Flying Fox campsite, Koriniti (km1344)-Whanganui River (km1390)
We expected rain all night but it was surprisingly dry when we woke up. The wind was blowing pretty strong but it meant a tail wind for us, so we liked it. We were on the river by 8:30 am but not before packing some takeaway avocados from the overloaded tree. They need some time to ripen.
We didn’t make it far before stopping at Down’s hut. This is a historic homestead from the 1920’s, built by Mr. Down of course. I wanted to check it out because I heard the hut book goes back to 2001 and is a record of all the former TA hikers. Sure enough, I found my favorite bloggers Brian Buck30, Nancy Huber WhyNot, and Joe Valesco, founder of Zpacks. We signed our names and I felt like I was finally a member of the club. There was also a small magazine called Backcountry and I couldn’t help but notice an article about the TA on the front page. I flipped to it and it was about Fiona and Anthony, the two people that are bringing bikes to us in Wanganui. They live in Palmerston North and we are going to ride their bikes back to them to avoid a 3 day road walk. I had contacted them a few months ago about hiring bikes and they have gone out of their way to help. They even rode the route themselves, just to see if it was feasible. They hiked the south island a few years ago and are now trail angels, while continuing to section hike. It was great to read more about them in the magazine article.
There were a few more rapid sections but we could tell that the river was definitely slowing down. It also started raining pretty steady. We were so happy to be in kayaks instead of canoes. We have been able to cover a lot of distance…and to stay mostly dry while it rained. I was even able to rig up my umbrella on my life jacket.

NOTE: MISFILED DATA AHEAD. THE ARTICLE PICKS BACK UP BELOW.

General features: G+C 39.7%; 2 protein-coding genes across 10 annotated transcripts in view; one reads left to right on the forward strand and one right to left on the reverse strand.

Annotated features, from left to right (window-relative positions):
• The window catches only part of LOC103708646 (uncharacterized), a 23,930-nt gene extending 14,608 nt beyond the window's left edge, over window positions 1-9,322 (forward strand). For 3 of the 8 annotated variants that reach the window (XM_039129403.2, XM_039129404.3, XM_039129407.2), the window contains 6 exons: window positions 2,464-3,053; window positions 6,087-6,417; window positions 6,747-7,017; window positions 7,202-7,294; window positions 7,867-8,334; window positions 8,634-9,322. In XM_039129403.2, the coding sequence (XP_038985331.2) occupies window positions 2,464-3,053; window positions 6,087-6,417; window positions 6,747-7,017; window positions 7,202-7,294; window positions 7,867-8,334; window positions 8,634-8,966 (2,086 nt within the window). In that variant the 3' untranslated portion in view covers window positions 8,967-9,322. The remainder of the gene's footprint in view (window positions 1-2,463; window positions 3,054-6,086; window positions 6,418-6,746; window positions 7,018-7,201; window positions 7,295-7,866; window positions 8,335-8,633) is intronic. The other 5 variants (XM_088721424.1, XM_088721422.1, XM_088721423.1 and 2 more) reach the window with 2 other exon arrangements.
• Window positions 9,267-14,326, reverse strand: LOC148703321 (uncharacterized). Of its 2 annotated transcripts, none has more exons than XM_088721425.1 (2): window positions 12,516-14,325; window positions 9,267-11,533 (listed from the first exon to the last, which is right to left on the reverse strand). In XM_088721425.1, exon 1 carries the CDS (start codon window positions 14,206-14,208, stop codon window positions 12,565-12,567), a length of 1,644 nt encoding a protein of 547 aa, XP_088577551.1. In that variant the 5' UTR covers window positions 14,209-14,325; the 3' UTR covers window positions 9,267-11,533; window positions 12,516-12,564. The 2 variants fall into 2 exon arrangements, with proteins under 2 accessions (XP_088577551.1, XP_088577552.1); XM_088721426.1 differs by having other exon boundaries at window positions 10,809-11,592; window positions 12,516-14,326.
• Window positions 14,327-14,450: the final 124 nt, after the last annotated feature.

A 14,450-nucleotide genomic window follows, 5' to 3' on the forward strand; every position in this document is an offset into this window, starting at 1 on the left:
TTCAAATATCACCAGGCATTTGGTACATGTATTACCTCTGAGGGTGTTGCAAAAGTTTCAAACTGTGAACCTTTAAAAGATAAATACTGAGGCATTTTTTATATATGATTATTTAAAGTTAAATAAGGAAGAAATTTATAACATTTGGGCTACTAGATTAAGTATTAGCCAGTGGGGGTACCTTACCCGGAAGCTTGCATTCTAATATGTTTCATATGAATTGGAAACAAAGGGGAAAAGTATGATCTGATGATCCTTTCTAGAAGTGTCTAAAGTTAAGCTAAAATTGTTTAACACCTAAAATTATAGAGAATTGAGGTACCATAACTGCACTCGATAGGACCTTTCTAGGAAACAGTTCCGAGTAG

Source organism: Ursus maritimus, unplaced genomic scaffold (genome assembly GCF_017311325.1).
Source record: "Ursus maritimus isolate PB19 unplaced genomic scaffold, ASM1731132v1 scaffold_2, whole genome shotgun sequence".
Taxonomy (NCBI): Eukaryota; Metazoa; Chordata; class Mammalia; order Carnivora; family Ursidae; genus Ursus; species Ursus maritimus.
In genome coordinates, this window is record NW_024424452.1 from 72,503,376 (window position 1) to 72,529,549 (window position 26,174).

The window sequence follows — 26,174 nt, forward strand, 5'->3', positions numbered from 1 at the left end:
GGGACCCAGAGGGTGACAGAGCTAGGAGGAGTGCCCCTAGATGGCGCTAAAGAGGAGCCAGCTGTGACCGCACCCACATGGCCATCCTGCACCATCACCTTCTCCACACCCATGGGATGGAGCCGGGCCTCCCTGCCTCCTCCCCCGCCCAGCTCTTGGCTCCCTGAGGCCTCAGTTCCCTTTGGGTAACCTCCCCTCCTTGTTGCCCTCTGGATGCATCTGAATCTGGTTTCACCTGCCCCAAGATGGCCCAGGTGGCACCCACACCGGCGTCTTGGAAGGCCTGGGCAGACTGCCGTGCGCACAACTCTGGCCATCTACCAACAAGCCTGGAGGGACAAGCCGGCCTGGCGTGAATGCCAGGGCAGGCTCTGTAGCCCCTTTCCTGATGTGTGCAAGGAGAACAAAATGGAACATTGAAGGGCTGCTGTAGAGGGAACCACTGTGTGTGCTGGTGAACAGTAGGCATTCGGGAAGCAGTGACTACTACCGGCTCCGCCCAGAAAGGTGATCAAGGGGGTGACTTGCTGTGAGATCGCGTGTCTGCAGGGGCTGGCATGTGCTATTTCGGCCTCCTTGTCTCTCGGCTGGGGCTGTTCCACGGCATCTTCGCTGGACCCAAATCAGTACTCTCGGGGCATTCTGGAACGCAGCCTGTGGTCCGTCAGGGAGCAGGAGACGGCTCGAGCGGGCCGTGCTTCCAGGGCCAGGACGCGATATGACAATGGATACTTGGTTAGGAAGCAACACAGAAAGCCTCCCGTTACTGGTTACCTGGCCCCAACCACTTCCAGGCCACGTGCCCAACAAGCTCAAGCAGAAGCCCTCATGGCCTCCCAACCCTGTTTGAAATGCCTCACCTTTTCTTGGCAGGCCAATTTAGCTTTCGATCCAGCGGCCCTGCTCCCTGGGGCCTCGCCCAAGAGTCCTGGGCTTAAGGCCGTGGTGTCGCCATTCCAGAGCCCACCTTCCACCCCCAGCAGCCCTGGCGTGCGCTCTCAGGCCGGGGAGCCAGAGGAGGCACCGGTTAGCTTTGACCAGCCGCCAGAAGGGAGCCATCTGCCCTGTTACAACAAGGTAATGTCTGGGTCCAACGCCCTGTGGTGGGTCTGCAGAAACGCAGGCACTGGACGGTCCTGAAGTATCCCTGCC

We were reluctant to finish the trip today, even though we thought we could do the distance. We didn’t want to spend the money staying 2 nights in town so we were looking for a stealth camp close to town. But there were many houses and farms along the river now. I had stupidly neglected to fill my water bottles, so I also didn’t have water for a stealth camp. The river water was too silty to even try to filter. Connor offered to share what little he had.
We were not short on things to eat. Since Pipiriki, we had seen hundreds of wild goats, geese, and ducks. If your diet consisted of these things, then you would be all set on this river. The goats just stand next to the bank and would be easy pickings. But they are really cute, too. Especially the kids. We enjoyed harassing the geese but the ones here don’t seem to be so aggro and just scurried away. I like a goose that puts up a fight. Look up a few YouTube videos of what a goose can do to a kayaker sometime.
Around 5 pm, I saw a stretch of redwoods along the shore that looked promising. But first we had to get out of our kayaks and scramble up the very steep bank. The mud was unbelievable. We sank to our knees and I almost lost my shoes. The trees did provide nice flat, open spaces so we opted to stay there. I had to pass all the drybags from the lower bank up to Connor on the upper bank. Worse yet, we couldn’t rinse all the mud off our feet and legs because it was between us and the river, and we didn’t have any fresh water to spare. So I just used grass and a wet-wipe.
It was a rough campsite but we made it work. It was cool to be beneath the huge trees. Some had trunks more than 6′ in diameter. They appeared to be hundreds of years old but could not be too old, since they would’ve had to have been planted by English settlers. Trees grow really fast here, so who knows. I slept really well, save for the peacocks that were crowing throughout the night and morning.